At a Glance
The Good: stylish, USB 3.0
The Bad: a few bucks more gets you much more security
Portable and external hard drives are often pretty dull looking. Like the early computers, they can be purchased as boring, black rectangular boxes that do nothing to spice up your desk. ADATA takes the opposite view with its HV610 drive, which sports interlocking puzzle pieces etched into the top and bottom of the drive. The drives come in black or white, and the pieces of the white one alternate between a glossy and a matte finish.
The drives also come with what the company calls a "smart cover." The white 500GB review unit that I tested came with a blue cover that is about half the size of the drive and is designed to hold the thick white cord in place so it can be used like a handle. The wrap-around cord design is very similar to the one found on the HD710, except the cord for that drive could rest flush with the edge of the drive. The cord for the HV610 instead makes it seem like a little purse.
Without the cover, the drive measures about 4.5 inches long by 3 inches wide by 0.5 inch thick. The slip-on smart cover adds another half inch to the width, so it's still slightly smaller than the HD710 and still plenty portable. It also has a small blue indicator light on the base of the drive that glows during data transfers.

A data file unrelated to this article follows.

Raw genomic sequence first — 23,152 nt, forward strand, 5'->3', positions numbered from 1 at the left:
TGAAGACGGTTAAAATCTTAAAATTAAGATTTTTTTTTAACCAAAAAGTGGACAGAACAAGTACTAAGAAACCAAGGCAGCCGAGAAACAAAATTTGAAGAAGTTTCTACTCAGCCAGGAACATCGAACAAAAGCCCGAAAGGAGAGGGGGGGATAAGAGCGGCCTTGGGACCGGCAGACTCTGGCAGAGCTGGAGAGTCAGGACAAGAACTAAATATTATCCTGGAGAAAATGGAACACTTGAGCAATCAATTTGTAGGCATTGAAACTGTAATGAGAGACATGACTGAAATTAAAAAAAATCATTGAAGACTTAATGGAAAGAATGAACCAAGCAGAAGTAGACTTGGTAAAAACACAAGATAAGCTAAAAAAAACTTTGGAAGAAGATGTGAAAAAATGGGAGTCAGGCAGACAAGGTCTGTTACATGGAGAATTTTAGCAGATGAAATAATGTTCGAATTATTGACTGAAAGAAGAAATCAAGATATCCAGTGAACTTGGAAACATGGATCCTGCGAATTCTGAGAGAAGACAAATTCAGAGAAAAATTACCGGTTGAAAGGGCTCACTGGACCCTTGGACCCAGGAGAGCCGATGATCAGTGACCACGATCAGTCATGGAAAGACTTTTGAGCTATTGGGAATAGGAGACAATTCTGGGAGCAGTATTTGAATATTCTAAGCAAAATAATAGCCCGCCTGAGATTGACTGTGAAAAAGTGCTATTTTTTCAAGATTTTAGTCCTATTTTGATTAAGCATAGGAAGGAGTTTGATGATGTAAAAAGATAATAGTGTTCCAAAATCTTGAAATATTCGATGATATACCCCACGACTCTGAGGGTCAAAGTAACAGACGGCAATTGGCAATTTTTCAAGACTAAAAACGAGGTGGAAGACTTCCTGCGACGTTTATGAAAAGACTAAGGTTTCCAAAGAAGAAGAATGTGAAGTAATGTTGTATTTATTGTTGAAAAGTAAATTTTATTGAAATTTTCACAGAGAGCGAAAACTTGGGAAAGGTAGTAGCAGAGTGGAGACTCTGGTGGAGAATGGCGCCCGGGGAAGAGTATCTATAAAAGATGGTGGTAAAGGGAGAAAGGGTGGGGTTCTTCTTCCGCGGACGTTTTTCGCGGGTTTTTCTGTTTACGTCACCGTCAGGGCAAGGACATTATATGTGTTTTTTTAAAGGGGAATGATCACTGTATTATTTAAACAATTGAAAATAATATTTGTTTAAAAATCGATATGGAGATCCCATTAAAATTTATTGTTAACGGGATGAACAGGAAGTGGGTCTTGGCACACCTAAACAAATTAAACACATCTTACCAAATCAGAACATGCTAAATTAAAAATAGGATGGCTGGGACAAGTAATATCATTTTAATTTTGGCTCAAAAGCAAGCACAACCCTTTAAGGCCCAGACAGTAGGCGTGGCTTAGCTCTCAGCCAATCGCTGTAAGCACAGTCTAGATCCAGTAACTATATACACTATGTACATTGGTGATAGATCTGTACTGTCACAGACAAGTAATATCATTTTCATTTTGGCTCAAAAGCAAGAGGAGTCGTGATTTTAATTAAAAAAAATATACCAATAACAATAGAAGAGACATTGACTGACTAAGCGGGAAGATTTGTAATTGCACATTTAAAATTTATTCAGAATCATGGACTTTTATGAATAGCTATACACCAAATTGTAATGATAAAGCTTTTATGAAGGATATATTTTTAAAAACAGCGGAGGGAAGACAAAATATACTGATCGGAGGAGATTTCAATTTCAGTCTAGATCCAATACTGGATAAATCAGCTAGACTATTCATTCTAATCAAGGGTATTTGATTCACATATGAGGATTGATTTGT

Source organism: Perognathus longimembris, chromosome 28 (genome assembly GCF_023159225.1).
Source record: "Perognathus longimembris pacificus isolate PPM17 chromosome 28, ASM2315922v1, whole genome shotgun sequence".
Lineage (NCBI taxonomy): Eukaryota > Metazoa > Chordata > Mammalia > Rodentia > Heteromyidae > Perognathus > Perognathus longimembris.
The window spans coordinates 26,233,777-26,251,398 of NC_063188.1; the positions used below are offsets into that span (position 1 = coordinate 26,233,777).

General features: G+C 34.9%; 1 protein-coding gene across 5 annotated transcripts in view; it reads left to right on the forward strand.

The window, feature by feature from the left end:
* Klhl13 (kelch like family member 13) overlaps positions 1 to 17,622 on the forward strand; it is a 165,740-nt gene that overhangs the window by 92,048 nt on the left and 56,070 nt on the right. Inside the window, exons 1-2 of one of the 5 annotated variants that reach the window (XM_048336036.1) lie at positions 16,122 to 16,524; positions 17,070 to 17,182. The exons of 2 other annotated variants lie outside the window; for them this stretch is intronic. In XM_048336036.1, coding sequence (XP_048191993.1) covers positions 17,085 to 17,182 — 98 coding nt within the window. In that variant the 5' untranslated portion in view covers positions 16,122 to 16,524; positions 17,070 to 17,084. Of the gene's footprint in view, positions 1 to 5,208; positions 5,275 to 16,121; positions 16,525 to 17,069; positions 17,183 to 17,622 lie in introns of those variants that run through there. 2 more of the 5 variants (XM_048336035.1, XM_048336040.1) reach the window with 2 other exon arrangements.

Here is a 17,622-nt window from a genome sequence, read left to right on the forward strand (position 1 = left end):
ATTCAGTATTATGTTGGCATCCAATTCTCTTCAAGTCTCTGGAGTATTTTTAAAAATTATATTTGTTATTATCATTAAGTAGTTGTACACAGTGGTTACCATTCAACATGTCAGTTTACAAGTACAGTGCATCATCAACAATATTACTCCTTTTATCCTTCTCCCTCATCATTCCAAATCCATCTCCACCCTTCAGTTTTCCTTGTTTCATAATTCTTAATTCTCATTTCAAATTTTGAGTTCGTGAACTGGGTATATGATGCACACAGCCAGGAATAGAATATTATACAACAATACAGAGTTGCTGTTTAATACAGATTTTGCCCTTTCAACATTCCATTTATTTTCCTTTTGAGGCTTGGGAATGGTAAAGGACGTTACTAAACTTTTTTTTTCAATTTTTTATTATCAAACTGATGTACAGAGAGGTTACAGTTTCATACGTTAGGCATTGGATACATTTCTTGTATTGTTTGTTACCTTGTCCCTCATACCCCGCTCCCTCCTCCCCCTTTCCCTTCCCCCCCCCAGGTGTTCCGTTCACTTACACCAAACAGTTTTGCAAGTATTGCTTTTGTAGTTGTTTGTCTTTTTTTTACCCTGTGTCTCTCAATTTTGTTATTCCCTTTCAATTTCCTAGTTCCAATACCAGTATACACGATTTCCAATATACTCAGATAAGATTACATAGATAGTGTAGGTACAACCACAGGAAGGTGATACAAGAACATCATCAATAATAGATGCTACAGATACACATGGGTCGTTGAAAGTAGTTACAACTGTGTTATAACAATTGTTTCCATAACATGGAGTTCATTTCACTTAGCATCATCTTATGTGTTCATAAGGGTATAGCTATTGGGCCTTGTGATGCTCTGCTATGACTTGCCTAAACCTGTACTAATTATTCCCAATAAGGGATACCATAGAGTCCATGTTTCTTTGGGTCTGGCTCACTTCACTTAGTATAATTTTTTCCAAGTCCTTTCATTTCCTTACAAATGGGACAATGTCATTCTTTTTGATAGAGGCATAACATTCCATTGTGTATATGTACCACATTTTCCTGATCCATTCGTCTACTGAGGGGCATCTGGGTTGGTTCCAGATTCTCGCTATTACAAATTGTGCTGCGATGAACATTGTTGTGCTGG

One of the best features about the HV610 is that is has USB 3.0 capabilities, which is really becoming much more the norm in portable and external storage. This is with good reason now that new desktop, laptop and ultraportable computers are typically including at least one USB 3.0-capable port.
The differences in the USB 3.0 and 2.0 speeds can be staggering -- the top speed for USB 3.0 is listed as 4.8Gbps while the top speed for 2.0 is 480Mbps. While these figures are recorded in perfect conditions and should not be expected for everyday users, the actual differences are still astoundingly noticeable. If you back up a lot of movies, you will most definitely pick up on the difference and save yourself some time.
If you haven't upgraded to USB 3.0, the HV610 is still backward compatible with 2.0, so it will be ready for you when you finally do.
Bells and Whistles
In terms of bells and whistles included with the drive; what you see is pretty much what you get. ADATA says that the drives are eligible for a 60-day trial version of Norton Internet Security 2012 anti-virus software as well as a three-year warranty. You can also download HDDtoGo software from the company, which is said to permit such features as AES encryption and no-trace browsing. I did not test this software.
The Bottom Line
This is a pretty drive, no doubt. And if you're looking for style, it may be right up your alley. But for just a few dollars more, you can get the added security of the waterproof and shockproof HD710, and when it comes to backing up, isn't that what it's really all about?